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Iranian Dissident Freed from Five Years of House Arrest - 2003-01-30

An ailing Iranian dissident has been freed after five years of house arrest, following appeals from reformists, professors, and government officials. The cleric was once in line to become Iran's supreme leader.

Dissident Iranian cleric Hossein Ali Montazeri, 80, walked out of his front door a free man, after Iran's Supreme Council of National Security ended his house arrest.

The dissident cleric, whose health is said to be declining, said he made no commitment and accepted no conditions to obtain his release. He said he will continue to speak out for what he believes in, and he started to do so.

Speaking to supporters outside his house, Mr. Montazeri said that in Islam, the power of the clergy is limited, and that no one has the right to use violence to promote their views. In recent months, the conservative clergy have sent gangs of supporters to violently put down student demonstrations.

The Imam also noted that the slogan of Iran's revolution was "independence, freedom, Islamic Republic," and he said 'freedom' includes free speech.

While under house arrest, he regularly issued calls for greater tolerance and democracy. He defended himself and other Iranian dissidents who speak to foreign radio stations, saying that Iran's revolutionary leader, Ayatollah Khomeini, spoke to foreign stations when he could not get his views on the Iranian media.

Mr. Montazeri was in line to succeed Ayatollah Khomeini, but lost his position in 1988, when he criticized the government for human rights abuses, including the execution of political prisoners. He was placed under house arrest in 1997, after he publicly criticized Iran's current supreme leader, Ayatollah Ali Khamenei, and the absolute power of Iran's senior clergymen.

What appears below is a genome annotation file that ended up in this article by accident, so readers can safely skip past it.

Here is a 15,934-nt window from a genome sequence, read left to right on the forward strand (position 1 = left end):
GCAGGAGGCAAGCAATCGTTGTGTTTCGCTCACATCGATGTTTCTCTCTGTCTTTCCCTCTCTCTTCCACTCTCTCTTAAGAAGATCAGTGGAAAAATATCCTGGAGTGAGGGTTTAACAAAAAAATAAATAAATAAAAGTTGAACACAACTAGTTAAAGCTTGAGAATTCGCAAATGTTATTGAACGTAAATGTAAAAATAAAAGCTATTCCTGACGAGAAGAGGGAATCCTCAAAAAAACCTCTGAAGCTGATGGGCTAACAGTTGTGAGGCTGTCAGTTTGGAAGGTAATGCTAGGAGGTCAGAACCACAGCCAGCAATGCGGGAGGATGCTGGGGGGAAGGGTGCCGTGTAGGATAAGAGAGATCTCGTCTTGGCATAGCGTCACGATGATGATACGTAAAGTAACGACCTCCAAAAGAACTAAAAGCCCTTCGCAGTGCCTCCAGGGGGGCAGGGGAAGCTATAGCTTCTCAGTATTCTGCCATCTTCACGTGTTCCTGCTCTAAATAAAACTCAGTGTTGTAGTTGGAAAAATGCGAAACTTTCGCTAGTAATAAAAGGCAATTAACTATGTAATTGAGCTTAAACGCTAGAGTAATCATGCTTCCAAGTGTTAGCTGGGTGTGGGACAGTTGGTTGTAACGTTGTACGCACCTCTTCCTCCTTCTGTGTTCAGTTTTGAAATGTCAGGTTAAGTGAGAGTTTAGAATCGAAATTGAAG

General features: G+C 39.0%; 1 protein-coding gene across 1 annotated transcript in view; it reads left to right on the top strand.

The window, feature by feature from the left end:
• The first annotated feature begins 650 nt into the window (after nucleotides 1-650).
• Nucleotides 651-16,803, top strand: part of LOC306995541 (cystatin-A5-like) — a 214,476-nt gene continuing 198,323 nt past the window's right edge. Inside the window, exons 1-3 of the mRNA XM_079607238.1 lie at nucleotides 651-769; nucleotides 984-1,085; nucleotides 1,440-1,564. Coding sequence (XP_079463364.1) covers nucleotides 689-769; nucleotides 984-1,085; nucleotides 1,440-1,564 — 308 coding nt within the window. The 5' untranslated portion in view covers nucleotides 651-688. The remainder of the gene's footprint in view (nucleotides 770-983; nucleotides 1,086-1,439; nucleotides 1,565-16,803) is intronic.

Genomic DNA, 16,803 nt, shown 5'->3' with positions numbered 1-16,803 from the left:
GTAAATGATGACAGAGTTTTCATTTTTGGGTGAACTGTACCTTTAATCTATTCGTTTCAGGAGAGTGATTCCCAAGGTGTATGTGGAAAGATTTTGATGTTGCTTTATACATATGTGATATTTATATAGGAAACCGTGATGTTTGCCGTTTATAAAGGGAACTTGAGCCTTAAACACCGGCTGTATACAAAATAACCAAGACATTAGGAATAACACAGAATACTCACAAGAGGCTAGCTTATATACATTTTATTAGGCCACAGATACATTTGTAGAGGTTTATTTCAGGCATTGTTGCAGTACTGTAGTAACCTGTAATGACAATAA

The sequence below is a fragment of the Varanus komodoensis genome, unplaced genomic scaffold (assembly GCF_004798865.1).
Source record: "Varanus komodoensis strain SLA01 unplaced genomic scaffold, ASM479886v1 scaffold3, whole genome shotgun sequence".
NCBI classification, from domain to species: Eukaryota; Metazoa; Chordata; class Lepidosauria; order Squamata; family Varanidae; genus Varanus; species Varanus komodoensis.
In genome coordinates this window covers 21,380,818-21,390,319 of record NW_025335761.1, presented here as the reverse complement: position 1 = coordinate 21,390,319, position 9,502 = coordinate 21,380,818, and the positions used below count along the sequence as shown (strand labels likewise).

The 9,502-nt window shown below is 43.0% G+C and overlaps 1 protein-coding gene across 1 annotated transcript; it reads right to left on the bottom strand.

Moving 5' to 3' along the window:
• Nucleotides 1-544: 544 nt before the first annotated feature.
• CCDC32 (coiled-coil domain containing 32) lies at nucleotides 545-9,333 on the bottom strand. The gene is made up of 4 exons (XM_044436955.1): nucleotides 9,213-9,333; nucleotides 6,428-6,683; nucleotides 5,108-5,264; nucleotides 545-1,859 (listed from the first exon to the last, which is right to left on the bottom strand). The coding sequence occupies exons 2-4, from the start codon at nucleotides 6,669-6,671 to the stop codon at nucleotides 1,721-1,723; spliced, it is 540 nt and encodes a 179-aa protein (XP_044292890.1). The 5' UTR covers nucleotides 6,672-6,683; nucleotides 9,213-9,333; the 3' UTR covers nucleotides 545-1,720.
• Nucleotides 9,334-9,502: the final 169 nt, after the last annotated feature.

The research coordinator for Iran Digest Magazine, Ahmed Menissy, said Mr. Montazeri has always believed that in an Islamic Republic, the supreme leader's role should be that of a spiritual guide, not a political leader. "The group that led the Iranian revolution and formed the country's new leadership in 1979 did not agree on the role of the supreme leader, " Mr. Menissy said, adding that Mr. Montazeri even had reservations about potentially taking on that role, because it became political.

A crowd of about 100 friends and supporters cheered as the Iranian dissident accompanied by two of his sons left his house to visit the gravesite of a third son, who was killed in a bomb blast at the Islamic Party headquarters in 1991.

Monday, Iran's conservative-dominated Supreme Council of National Security, chaired by reformist President Mohammad Khatami, made the decision to release Mr. Montazeri from house arrest.